Also, here, with the store coupons (cash back for the store) and the Esso points and VISA points I collect, premium gas here costs me 3 cents cheaper than regular. Yes, it is CHEAPER for me to burn SUPREME than it is to burn REGULAR. Sometimes I wish my car would burn SUPREME for this reason, but it's designed for regular, so I put regular in it. I HAVE noticed a decrease in performance from my car when burning supreme. The same decrease in performance when burning regular in my Polaris snowmobile.

It has nothing to do with how "fresh" it is. In fact, premium typically is not as fresh as regular, because less people buy it. But if your engine requires it, you have no choice. And if you're like me and it's cheaper to buy supreme than regular, they why not burn supreme to save yourself some money??? It's not about making the sled run faster, it's about extending the life of your engine and burning what the manufacturer designed it to run on.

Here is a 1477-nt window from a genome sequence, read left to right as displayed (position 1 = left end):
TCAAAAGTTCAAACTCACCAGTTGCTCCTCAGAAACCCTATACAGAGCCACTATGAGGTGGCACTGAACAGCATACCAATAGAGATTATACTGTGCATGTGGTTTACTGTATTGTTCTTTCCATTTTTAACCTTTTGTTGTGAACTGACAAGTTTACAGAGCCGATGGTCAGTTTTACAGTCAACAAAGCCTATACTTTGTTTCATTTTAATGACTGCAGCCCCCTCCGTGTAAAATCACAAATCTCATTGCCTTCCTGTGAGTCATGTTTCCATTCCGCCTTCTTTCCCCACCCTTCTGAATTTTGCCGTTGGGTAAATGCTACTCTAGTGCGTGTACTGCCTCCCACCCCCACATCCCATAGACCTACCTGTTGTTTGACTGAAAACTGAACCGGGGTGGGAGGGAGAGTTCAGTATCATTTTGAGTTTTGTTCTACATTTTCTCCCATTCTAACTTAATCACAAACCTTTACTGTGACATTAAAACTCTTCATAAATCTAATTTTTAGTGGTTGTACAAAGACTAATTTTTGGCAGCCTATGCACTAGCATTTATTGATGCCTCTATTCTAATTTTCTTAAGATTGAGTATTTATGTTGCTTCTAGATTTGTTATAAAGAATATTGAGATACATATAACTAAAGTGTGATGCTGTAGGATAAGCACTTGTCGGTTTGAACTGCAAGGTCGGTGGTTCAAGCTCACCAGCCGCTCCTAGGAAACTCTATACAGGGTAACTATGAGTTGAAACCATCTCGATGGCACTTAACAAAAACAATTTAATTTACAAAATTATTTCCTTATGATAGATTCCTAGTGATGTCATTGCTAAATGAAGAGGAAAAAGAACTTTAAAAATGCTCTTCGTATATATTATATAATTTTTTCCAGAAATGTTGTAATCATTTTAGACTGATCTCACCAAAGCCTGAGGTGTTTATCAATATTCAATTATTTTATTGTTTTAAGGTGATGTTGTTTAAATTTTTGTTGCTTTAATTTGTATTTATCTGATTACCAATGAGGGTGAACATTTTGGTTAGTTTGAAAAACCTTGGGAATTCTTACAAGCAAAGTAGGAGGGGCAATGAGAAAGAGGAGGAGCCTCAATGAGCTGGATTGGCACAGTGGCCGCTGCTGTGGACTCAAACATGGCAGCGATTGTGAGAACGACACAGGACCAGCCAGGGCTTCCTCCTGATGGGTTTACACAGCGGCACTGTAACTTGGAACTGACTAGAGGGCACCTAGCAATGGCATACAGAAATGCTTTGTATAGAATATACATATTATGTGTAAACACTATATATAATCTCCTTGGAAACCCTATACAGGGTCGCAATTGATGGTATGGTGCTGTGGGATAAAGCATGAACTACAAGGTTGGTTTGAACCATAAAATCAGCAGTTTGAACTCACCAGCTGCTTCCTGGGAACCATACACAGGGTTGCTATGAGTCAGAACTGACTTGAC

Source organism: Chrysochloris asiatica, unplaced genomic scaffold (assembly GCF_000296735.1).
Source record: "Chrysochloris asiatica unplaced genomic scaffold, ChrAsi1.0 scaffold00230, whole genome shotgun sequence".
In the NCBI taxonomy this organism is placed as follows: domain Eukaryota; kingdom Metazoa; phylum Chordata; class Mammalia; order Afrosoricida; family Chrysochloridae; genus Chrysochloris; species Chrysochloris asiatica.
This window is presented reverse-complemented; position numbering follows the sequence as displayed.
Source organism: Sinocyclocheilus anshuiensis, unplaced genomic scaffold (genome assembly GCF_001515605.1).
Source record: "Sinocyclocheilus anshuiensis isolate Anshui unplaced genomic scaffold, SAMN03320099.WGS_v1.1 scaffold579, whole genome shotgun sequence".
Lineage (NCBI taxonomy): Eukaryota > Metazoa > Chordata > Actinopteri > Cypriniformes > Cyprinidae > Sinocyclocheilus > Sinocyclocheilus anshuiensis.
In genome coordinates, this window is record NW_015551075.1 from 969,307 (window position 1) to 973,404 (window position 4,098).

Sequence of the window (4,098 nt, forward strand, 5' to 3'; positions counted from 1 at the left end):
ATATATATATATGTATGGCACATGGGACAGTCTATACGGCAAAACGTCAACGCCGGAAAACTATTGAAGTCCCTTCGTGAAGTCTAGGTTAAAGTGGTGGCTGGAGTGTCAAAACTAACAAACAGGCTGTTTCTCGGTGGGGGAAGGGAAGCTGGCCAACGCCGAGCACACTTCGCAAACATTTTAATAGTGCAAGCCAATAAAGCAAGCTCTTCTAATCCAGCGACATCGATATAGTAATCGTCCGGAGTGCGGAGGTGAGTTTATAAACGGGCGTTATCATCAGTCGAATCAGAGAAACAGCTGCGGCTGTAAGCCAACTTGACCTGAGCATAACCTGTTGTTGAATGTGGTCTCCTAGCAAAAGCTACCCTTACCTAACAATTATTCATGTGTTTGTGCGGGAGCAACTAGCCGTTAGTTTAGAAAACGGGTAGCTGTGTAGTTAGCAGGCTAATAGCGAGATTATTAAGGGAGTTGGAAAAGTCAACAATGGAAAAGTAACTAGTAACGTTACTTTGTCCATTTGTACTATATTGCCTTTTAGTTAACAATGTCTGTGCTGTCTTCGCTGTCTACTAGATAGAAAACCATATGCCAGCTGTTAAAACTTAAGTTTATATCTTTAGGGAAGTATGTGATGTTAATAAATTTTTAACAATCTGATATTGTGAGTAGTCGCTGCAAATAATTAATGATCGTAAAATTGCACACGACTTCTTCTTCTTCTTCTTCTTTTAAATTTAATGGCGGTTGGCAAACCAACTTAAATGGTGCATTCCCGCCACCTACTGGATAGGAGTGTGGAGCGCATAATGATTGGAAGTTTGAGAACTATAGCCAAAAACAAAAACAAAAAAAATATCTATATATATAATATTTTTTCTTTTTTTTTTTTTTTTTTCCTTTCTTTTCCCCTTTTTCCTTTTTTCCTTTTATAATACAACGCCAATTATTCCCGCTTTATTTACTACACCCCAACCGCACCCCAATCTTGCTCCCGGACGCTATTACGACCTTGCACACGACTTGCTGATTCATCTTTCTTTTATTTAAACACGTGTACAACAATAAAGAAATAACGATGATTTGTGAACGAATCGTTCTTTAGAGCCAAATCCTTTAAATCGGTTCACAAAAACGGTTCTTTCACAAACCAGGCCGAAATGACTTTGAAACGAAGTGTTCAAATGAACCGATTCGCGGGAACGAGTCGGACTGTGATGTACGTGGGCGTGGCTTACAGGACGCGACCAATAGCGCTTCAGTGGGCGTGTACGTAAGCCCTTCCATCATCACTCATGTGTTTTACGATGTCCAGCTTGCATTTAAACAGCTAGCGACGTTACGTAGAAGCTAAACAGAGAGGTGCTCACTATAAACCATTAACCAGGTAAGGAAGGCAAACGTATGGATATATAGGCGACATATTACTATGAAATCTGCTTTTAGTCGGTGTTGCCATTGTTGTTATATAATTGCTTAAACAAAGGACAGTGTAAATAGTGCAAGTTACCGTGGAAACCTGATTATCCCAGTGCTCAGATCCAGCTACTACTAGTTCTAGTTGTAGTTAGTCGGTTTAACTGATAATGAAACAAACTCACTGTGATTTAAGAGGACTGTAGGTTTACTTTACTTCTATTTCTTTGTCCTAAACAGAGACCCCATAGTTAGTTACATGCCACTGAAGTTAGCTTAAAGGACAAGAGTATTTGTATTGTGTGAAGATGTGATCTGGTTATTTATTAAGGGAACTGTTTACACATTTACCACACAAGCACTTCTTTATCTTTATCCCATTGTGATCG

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You obviously do NOT understand OCTANE

the higher the # the COOLER the burn

This subjects make me laugh everytime someone says something ignorant

I was going to respond after the 1st reply but refrain to do so

as I was not sure if the sled in question was recommended FROM the FACTORY to run 87oct or 91

But as always you will get the ignorant statements aka premium burns cleaner,premium is hotter etc etc etc....................

Point being if the sled is made by the factory to burn 87oct burn 87 oct anything higher is a waste of $$$$

BUT if it says run 91oct by all means run 91[/b]
Great answer! :) You're info is what I assumed everyone on the forum knew already, hence the short post I first gave simply suggesting premium as that's what his engine is designed to burn. :)